Since the protests by the fence began, at least 170 Palestinians have been killed, including 31 minors. Most of the persons killed posed no threat to the Israeli security forces, who were stationed on the other side of the fence. In addition, more than 5,300 Palestinian demonstrators have been injured by live gunfire.
These fatalities and injuries are a direct outcome of the open-fire policy that Israel has implemented since the protests began. The lethal results of this policy are well known, and further evidence the indifference shown by the Israeli authorities toward the killing and injuring of Palestinians. Were this not the case, Israel would long ago have amended its open-fire policy and stopped firing at unarmed demonstrators who are endangering no one, and are on the other side of the fence. This unconscionable policy is proven time and again, as the military continues to implement it without change and is even backed up by the military’s whitewashing systems, which ensure in almost every case that no one is held accountable for the killing of Palestinians.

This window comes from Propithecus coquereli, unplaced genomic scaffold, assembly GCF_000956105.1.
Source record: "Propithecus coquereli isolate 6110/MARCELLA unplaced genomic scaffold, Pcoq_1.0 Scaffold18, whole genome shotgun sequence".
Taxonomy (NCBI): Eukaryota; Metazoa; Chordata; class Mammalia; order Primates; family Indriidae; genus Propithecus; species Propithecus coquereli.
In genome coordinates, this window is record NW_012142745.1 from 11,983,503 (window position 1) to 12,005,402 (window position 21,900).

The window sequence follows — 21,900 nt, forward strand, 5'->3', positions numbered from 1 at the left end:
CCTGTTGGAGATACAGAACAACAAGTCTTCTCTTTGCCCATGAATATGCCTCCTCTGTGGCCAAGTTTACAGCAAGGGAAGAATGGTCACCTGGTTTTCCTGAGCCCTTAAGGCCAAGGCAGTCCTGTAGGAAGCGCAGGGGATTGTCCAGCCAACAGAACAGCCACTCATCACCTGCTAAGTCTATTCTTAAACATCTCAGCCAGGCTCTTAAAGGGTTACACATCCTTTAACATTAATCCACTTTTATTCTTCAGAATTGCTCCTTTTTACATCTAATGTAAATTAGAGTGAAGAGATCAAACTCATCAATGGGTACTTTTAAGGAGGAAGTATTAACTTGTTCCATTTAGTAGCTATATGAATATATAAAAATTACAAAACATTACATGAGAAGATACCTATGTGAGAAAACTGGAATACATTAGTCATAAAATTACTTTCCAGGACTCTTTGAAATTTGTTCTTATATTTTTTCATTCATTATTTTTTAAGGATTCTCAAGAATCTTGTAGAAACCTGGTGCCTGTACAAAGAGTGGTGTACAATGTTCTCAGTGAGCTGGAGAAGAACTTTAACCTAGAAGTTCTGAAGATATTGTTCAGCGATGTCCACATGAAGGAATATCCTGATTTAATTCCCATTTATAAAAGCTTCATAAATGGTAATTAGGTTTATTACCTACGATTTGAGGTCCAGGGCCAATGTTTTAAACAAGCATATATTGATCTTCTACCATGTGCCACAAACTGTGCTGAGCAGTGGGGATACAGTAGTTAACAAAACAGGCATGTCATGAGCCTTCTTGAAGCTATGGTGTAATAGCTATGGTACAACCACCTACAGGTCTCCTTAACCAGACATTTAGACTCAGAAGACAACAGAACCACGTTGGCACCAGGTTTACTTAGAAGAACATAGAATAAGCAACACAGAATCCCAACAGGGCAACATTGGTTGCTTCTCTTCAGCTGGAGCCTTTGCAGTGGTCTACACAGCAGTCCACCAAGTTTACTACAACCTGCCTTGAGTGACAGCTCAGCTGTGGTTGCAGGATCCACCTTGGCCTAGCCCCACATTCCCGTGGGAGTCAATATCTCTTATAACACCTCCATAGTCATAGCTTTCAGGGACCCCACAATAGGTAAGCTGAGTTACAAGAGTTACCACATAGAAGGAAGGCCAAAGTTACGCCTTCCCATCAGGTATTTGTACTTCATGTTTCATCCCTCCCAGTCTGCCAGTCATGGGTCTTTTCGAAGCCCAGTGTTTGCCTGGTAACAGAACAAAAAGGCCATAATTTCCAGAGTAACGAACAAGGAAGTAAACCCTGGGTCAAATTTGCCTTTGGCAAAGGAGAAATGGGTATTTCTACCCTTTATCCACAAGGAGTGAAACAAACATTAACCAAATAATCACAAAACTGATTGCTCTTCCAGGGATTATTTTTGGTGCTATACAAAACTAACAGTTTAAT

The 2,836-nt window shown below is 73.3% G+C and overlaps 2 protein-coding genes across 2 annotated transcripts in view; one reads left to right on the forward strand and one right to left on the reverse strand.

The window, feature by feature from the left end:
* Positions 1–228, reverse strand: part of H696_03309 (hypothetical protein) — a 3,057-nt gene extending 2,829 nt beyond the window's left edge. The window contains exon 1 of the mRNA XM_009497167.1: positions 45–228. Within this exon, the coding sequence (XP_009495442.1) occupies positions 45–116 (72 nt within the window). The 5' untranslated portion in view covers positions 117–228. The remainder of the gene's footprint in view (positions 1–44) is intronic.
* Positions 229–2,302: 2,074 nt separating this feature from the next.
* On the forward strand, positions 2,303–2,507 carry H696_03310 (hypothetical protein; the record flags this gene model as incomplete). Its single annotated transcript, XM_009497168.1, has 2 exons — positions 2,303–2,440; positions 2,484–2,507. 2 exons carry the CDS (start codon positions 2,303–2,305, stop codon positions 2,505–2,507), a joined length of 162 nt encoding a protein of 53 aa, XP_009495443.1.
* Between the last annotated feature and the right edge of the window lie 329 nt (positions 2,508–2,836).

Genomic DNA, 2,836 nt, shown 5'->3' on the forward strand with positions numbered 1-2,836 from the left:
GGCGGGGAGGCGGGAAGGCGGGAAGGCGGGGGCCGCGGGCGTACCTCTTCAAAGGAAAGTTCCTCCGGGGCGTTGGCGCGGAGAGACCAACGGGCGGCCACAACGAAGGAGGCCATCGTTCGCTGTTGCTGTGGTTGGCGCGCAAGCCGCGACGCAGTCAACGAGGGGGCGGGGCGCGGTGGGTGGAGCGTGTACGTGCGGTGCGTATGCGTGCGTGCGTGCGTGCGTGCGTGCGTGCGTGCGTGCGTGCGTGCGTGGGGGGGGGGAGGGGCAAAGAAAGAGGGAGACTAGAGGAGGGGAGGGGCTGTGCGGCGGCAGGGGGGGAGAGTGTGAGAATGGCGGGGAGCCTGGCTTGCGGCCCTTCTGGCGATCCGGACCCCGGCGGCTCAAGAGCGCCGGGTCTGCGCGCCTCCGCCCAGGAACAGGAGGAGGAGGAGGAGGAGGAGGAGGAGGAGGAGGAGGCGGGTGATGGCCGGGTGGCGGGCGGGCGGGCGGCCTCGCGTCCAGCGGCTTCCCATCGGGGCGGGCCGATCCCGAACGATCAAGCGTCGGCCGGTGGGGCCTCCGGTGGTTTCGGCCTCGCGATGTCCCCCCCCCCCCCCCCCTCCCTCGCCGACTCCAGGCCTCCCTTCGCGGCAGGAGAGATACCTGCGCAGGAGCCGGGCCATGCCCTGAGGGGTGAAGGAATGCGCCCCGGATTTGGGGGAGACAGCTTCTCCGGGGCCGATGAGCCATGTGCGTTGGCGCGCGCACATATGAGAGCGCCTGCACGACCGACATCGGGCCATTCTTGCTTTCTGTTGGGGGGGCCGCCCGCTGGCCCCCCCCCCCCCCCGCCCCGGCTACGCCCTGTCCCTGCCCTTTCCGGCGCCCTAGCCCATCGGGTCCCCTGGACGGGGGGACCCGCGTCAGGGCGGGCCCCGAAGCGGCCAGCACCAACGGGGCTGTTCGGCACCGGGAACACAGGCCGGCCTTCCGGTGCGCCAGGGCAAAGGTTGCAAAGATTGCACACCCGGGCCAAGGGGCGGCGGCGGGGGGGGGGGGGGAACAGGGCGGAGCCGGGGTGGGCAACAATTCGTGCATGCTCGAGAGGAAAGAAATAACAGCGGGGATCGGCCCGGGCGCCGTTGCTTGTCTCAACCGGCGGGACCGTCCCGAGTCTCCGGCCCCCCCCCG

In a testimony he gave B’Tselem field researcher Khaled al-‘Azayzeh on 16 September 2018, Muhammad Rakha described what happened by the fence:
Muhammad rolled a big tire, maybe a truck tire, through a hole that some other guys had cut in the concertina wire fence. He rolled it over to the main fence and torched the tire. Then he tied a bit of barbed wire to the main fence. The guys called him to come back so they could put four or five metal barrels there, so they could shelter behind them – because there was nothing else to hide behind near the border fence.
At that point, around 6:30 P.M., I was with Muhammad near the other protesters, about fifteen meters from the border fence. There were lots of protesters in front of us. I heard live fire and saw Muhammad take about three steps forward and fall to the ground, face down. I thought he’d taken a bullet to the shoulder. I went over to him and some guys who were gathered around him were saying: “Martyr, martyr.”
I picked him together with some other guys. We took a few steps and then some paramedics came and put Muhammad on a stretcher. He was unconscious and bleeding from the chest. I was in shock. I got reaally upset, because I realized he was seriously injured.